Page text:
Damage to company property is as easy as an employee spilling a drink on a company laptop, dropping a smartphone or ripping their work uniform.

But who is responsible for covering the costs? Is it the employer or the employee?

You may think that you can just deduct the amount to cover the repair or replacement from their wages, but the truth is that it’s a bit more complicated than that.

What does the law say about wage deductions?

The law clearly specifies the circumstances in which an employer can make deductions from workers’ wages. This includes where the deduction is:

  • permitted by statute
  • laid down in the worker’s Contract of Employment
  • permissible due to the worker providing their written consent
  • as a result of an overpayment of wages
  • due to the fact that the worker has taken part in a strike or industrial action
  • to fulfil the terms of a court order.

If you have made an unlawful deduction from a worker’s wages, the worker can bring a claim in the Employment Tribunal to recover the amount of the deduction. The claim must be brought within three months of the date of the last deduction.

Where does this leave the employer?

The law leaves you two options. Firstly, you will need to look at the employee’s Contract of Employment to ascertain what whether it reserves the right to deduct from their remuneration the reasonable costs of making good any loss or damage to property caused by the employee’s wilful act, carelessness or negligence.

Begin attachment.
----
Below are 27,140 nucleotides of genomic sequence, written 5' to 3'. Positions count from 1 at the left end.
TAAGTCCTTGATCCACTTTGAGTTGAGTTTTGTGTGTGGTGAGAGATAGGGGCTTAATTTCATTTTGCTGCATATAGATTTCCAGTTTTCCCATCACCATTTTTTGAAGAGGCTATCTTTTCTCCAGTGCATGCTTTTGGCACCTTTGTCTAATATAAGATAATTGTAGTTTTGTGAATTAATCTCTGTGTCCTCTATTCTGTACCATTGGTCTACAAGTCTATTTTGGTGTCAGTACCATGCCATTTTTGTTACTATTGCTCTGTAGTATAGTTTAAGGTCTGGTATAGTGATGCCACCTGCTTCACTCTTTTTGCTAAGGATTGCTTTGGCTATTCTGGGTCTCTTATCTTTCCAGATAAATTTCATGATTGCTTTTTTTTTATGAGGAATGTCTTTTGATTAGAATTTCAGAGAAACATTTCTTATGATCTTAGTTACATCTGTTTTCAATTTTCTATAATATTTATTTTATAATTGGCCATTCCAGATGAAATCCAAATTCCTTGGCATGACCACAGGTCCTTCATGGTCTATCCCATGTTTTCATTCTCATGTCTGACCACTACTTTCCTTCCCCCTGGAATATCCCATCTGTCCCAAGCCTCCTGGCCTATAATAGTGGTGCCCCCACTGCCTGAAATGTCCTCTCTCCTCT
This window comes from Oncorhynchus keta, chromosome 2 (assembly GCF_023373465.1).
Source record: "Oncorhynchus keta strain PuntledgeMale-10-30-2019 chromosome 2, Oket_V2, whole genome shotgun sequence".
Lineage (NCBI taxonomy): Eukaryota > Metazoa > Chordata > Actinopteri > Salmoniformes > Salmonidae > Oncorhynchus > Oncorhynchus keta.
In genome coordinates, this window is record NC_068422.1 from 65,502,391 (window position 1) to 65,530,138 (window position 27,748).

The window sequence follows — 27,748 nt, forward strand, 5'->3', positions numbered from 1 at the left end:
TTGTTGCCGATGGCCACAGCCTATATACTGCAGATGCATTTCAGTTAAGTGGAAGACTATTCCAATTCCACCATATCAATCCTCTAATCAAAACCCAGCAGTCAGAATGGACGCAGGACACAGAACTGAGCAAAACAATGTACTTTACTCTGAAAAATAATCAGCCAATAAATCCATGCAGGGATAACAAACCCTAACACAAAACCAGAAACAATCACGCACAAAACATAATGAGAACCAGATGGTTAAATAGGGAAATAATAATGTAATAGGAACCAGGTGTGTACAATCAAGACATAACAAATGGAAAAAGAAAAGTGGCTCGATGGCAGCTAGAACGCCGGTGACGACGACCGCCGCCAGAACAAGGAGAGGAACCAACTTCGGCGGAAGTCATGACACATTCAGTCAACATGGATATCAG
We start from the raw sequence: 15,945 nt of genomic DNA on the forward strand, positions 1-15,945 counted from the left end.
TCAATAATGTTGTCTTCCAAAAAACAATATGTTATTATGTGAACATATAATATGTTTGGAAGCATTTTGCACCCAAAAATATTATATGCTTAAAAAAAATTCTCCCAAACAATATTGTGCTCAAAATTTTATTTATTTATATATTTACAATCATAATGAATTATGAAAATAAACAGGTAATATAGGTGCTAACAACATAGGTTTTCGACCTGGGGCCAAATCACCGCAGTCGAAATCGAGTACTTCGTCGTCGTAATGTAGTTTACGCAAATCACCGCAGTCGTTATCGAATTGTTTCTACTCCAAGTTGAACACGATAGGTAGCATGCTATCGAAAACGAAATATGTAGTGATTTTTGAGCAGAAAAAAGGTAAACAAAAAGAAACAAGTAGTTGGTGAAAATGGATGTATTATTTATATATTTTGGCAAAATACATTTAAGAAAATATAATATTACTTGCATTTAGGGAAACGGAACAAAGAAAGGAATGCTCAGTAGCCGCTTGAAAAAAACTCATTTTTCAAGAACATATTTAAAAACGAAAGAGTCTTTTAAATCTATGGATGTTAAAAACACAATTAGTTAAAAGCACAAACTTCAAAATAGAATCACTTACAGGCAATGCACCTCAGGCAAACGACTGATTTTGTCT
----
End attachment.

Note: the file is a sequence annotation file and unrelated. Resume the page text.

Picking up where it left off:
If you don’t have a contractual right, it leaves you with the second option of getting the employee’s written consent to cover the costs. Of course this may not be easy – the damage or repair may be extremely costly and the employee may be very reluctant to pay. If you do manage to get their consent, make sure it is in writing and you keep a record of it.

Can it be a disciplinary issue?

If there has been deliberate or wilful damage to property or gross negligence that can result in substantial loss or damage to the employer’s property, it may be considered an act of gross misconduct. If, on completion of the investigation and the disciplinary procedure, the employer is reasonably satisfied that gross misconduct has occurred, this can result in dismissal without notice or payment in lieu of notice.

To discuss this matter further, contact your Ellis Whittam Employment Law Adviser who can provide you with guidance.

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We combine the service quality of a law firm with the certainty of fixed-fee services to provide expert, solutions-focused Employment LawHR and Health & Safety support tailored to employers.

Call us on 0345 226 8393.

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